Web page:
Harmonia Court in Watford has a fascinating history. The Victorian house fronting Nascot Wood Road known as Baynards was built around 1897 for William Hurst Flint, partner of Humbert Son & Flint estate agents and chartered surveyors; a business established by Charles Francis Humbert of Little Nascot in 1842.

William Flint lived at Baynards with his wife, two sons and two daughters, Gwendoline and Kathleen, in accommodation that included music and billiards rooms, a library and a conservatory. Later additions were a large air raid shelter; an annexe for the gardener, Mr Denning, who had two assistants, and stabling for the horses which, over time, became garaging for two cars, a Vauxhall and a Wolseley. In 1927 a bungalow, Baynards Lodge, was built for the chauffeur, Mr Seymore. William Flint worked until his mid-70s and died at Baynards in 1937, at the age of 87. He is buried at Langleybury Church.

Watford Observer:

Charles F. Humbert's Little Nascot book plate

During the early part of the Second World War, Baynards became the head office of Humbert, Son & Flint when the firm’s London staff were evacuated to Watford. The grounds on which Nascot Wood Junior School now stands were requisitioned by American troops as billets and Nissen huts with concrete bases were erected there. It wasn’t until a few years after the war that the Americans bulldozed the area.

In 1948 Baynards was purchased by Gartlet School, whose motto, ‘Lex, Lux, Pax’, meant good discipline, progress in studies and an easy conscience. The school was established c1855 at the Manor House and Fairfield House, Loates Lane, Watford, before moving in 1895 to the corner of Clarendon Road and Gartlet Road, to which it gave its name. At Baynards, the school was under the headship of the Misses Margaret Howe and Ethel Hancock who lived on site, as did the Matron, Miss Howe’s aunt. Although primarily a girls’ day school, several boys were educated up to seven years of age. Older readers will remember raconteur Cyril Fletcher and broadcaster Pete Murray; both ‘old boys’.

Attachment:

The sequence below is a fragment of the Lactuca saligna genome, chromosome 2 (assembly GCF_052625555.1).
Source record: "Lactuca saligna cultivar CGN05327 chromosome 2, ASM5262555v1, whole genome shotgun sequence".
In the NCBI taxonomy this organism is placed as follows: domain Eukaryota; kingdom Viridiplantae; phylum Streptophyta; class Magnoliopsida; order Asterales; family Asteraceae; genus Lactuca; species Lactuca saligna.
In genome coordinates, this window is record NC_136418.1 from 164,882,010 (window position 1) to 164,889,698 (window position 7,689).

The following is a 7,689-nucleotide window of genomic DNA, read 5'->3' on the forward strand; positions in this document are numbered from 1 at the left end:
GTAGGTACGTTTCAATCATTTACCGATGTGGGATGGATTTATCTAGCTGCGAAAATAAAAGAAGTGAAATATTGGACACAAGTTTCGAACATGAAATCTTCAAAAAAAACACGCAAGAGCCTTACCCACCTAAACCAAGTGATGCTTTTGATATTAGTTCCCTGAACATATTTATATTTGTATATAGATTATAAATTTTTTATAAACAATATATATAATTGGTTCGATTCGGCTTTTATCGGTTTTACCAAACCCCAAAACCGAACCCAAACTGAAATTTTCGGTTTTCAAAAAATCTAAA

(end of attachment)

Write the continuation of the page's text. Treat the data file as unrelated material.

Watford Observer:

Gartlet School, Nascot Wood Road c1955. Credit: Kenneth A. Bromley www.artsupplies.co.uk

The school employed five full-time and several part-time teachers for subjects such as art and woodcraft, and class numbers were limited to 20 pupils. Sports facilities included a gym with adjacent laboratory built in 1955 and two tennis courts. Ann Alderson, then PE Mistress, was given the task of clearing stones and rubble from the site of the Nissen huts in order to create a flat surface for a hockey pitch. She was assisted by staff members and girls who were instructed to collect 20 stones each after every games session. The pitch was eventually used for hockey matches and competitions, sports days and annual Fathers v Girls cricket competitions.